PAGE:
Nor is the disparity caused by middle-class law enforcers over-concentrating on street crime. In 1990, blacks were nearly three times as likely as whites to be arrested for white-collar crimes such as forgery, counterfeiting, and embezzlement. And, finally and conclusively, blacks themselves are responsible for 73 per cent of all justified, self-defense killings. The vast majority of the people they kill are other blacks.
A fascinating Orwellian double-think enabled my wife's hostess to evade this reality—although in her conduct she certainly took account of it every day on Manhattan's streets. But this doublethink is no mere harmless self-delusion. As in 1984, it requires the constant support of an extraordinary censorship and self-censorship.
Media bias is a subject that easily becomes boring to sophisticates. But the inversions of truth here documented by Taylor are so extreme as to be pathological. Thus he is able to show that every one of the recent alleged white-racist atrocities—Howard Beach, Bensonhurst, Rodney King—had black-on-white analogies that went virtually unreported, although often far worse. For example, Taylor tracks several years of self-feeding press references to the heinous scandal of a white Stanford student hanging a caricatured blackface Beethoven on the door of a black student (who, as it happens, had insisted Beethoven was black). An entire "campus racism" industry has been called into existence on the strength of such trivia. But who has heard of the four black University of Arizona football players, three of them on scholarships, whose hobby of beating up lone campus whites landed them in jail in 1989?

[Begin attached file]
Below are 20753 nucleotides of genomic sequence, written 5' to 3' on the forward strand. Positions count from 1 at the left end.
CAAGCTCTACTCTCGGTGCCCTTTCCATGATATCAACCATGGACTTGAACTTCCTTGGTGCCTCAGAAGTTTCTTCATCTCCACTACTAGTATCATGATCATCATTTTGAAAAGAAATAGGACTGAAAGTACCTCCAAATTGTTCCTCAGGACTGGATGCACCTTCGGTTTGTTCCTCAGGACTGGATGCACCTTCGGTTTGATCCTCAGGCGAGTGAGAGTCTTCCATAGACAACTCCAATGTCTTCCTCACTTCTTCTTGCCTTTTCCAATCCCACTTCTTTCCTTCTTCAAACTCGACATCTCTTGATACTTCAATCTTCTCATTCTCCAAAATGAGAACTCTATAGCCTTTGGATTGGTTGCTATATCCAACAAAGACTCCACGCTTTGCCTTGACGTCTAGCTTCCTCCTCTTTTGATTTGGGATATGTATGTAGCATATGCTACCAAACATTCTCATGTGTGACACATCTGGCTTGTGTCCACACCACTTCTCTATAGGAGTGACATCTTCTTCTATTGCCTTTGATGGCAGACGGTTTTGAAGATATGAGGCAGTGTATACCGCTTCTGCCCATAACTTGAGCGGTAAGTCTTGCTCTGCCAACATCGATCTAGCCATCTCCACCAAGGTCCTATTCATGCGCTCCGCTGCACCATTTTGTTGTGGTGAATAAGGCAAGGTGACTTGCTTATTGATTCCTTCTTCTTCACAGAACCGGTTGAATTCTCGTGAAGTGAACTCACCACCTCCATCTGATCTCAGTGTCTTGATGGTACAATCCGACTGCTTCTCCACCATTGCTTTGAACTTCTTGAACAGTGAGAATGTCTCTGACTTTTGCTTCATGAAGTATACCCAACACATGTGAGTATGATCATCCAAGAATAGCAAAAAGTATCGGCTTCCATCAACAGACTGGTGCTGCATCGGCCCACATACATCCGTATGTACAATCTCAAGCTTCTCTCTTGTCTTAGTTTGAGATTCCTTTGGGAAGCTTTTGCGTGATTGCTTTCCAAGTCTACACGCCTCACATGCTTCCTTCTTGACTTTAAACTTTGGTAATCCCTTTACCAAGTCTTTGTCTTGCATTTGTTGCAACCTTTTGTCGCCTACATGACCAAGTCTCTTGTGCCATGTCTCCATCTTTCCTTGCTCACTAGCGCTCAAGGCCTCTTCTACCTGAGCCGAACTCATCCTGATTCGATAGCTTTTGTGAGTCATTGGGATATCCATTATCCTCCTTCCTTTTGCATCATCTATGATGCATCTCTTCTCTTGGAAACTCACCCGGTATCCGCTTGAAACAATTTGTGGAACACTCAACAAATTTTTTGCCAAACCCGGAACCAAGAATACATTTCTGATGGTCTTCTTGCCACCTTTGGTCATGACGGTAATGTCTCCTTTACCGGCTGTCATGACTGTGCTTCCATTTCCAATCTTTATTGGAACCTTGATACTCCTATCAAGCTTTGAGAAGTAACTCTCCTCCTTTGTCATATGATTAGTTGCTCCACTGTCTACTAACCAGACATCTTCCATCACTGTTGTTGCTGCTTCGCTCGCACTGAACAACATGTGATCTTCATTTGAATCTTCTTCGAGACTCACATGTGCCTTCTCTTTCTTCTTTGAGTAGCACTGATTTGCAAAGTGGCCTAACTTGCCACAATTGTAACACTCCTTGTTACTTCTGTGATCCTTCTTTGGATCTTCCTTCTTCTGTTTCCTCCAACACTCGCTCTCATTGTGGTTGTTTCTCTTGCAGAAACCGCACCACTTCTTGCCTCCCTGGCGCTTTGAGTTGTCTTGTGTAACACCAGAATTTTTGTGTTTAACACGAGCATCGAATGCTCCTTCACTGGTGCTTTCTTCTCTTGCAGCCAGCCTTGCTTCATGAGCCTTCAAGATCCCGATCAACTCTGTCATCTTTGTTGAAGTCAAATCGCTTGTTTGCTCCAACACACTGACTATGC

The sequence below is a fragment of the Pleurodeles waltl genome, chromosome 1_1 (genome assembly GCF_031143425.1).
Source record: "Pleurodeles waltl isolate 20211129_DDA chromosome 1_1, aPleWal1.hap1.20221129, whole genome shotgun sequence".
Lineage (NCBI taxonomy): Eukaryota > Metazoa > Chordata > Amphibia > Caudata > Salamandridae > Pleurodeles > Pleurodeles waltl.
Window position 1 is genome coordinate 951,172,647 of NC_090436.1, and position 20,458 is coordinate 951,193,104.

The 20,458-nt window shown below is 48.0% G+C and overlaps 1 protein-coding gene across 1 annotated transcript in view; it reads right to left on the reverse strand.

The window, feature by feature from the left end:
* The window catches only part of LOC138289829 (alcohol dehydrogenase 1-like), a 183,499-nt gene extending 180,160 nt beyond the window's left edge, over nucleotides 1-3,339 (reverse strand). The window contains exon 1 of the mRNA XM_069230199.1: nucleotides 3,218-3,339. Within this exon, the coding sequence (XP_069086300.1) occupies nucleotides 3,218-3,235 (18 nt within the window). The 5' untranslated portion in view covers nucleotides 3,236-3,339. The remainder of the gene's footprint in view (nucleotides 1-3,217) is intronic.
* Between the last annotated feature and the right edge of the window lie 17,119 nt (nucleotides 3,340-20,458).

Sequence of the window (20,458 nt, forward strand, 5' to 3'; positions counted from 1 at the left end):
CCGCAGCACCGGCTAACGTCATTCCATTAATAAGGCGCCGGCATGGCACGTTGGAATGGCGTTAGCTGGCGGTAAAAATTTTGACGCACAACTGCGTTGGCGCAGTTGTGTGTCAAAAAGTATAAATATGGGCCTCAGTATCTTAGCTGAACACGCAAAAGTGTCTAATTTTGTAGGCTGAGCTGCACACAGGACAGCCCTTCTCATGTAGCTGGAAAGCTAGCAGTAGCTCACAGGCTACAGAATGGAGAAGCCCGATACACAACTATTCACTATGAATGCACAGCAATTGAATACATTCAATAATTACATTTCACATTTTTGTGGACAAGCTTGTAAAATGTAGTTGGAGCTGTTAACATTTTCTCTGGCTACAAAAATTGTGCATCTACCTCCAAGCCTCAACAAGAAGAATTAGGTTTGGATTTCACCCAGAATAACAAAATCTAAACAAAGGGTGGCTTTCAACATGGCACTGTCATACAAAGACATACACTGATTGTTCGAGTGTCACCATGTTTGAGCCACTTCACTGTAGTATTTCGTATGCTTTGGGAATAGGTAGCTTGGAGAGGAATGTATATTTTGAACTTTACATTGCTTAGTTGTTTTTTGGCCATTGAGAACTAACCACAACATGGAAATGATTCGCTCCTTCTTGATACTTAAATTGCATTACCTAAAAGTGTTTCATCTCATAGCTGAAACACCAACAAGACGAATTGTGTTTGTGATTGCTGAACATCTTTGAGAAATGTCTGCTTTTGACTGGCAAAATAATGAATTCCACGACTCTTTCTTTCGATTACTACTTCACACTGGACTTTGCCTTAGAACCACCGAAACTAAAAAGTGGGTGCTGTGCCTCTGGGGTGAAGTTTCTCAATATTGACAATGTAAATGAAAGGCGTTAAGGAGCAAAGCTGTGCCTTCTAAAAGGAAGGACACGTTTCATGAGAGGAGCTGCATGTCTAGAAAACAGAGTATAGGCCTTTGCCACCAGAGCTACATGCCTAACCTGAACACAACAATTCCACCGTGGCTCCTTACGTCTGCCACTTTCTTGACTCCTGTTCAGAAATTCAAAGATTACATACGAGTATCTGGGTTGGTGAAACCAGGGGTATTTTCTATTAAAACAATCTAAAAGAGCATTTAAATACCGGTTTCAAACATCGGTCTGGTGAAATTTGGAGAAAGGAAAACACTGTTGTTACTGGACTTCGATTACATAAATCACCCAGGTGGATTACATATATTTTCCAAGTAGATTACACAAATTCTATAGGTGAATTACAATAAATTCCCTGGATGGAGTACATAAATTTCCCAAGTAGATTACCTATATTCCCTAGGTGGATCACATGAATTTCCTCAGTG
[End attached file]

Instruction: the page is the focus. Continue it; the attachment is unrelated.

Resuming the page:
Or for that matter of the Miami-based Yahweh cult, whose leader was convicted in 1992 for causing his followers to kill numerous "white devils"—without benefit of even a fraction of the network prime time devoted to endless reruns of the (dishonestly edited) King-beating video.
This powerful combination of internal and external compulsion is literally able to turn black into white. Thus in 1987 Tawana Brawley, the black teenager who claimed she had been abducted by a white gang, was able, despite the increasing absurdity of her attorneys' allegations, to focus the attention of the entire country on the supposedly grave issue of white-on-black rape. But in fact it was a complete chimera. In 1988, there were fewer than ten [PB in 2000: in fact, probably a few score] cases of white-on-black rape—as opposed to 9,405 cases of black-on-white rape. Taylor reports that black men appear three to four times more likely to commit rape than whites, and more than sixty times more likely to rape a white than a white is likely to rape a black.